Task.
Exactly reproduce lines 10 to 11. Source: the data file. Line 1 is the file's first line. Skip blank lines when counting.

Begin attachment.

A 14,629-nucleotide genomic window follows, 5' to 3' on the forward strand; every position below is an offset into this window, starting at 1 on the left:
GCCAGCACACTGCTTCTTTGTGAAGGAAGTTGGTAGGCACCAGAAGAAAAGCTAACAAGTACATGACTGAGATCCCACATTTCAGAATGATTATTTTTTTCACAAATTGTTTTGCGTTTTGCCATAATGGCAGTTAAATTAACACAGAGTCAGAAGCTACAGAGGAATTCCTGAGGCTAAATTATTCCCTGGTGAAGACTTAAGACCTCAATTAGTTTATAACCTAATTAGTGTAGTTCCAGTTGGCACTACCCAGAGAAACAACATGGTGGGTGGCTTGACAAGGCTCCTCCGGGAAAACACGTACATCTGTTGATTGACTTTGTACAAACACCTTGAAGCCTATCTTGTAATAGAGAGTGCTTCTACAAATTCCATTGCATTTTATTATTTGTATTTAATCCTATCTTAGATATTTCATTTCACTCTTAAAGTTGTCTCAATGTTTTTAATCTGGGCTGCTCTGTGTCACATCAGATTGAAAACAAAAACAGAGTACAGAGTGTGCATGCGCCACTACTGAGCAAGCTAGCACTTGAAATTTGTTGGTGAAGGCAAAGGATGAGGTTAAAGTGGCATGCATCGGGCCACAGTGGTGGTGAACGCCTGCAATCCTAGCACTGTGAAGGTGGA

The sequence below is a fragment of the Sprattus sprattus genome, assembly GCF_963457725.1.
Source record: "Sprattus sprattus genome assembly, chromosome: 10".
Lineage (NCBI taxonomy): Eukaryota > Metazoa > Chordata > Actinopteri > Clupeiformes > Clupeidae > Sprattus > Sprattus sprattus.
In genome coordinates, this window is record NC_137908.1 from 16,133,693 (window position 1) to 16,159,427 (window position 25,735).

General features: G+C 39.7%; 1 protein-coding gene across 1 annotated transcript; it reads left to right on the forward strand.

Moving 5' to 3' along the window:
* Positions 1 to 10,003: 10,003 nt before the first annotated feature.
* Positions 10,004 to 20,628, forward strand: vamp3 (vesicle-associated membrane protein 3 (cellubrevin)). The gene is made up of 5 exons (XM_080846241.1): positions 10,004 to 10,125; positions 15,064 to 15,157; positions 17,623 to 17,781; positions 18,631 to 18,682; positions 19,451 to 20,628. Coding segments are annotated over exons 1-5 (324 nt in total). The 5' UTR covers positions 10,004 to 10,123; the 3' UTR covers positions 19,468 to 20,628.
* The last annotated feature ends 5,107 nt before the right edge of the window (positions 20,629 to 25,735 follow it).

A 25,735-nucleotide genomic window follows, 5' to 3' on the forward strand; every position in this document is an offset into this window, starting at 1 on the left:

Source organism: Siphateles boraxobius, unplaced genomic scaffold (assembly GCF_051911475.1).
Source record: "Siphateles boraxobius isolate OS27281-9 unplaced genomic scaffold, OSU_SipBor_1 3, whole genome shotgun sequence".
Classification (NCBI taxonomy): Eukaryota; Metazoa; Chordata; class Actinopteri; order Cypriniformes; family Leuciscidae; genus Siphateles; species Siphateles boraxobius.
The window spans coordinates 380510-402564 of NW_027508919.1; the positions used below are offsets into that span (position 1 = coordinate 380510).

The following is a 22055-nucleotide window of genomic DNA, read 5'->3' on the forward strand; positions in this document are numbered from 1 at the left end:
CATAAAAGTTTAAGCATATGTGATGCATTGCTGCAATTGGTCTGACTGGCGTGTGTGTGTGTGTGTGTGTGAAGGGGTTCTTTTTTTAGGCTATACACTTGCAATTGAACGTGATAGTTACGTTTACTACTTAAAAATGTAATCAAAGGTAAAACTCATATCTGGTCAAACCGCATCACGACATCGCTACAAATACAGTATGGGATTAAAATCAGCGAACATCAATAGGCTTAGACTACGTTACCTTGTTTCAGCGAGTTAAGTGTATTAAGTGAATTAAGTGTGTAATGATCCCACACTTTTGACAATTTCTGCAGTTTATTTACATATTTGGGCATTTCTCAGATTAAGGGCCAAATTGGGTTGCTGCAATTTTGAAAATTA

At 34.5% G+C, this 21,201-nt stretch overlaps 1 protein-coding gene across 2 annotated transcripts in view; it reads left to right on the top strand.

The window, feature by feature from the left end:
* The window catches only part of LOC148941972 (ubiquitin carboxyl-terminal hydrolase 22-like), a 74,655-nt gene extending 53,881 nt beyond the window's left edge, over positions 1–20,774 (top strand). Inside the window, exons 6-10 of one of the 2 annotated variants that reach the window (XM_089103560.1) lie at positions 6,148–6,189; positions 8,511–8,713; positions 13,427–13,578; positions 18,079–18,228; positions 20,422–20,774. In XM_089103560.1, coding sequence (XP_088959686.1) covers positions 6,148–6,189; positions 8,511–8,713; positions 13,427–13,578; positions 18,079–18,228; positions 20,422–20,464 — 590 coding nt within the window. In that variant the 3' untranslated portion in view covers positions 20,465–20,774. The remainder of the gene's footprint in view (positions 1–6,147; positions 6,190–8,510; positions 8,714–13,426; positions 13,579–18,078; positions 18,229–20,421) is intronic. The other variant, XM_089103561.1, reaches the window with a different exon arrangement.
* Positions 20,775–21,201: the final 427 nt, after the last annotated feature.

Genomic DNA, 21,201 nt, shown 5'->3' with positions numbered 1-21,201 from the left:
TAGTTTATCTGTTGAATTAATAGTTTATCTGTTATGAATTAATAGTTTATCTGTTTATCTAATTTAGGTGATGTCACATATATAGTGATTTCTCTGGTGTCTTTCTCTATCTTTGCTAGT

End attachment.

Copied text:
* Positions 10,004 to 20,628, forward strand: vamp3 (vesicle-associated membrane protein 3 (cellubrevin)). The gene is made up of 5 exons (XM_080846241.1): positions 10,004 to 10,125; positions 15,064 to 15,157; positions 17,623 to 17,781; positions 18,631 to 18,682; positions 19,451 to 20,628. Coding segments are annotated over exons 1-5 (324 nt in total). The 5' UTR covers positions 10,004 to 10,123; the 3' UTR covers positions 19,468 to 20,628.
* The last annotated feature ends 5,107 nt before the right edge of the window (positions 20,629 to 25,735 follow it).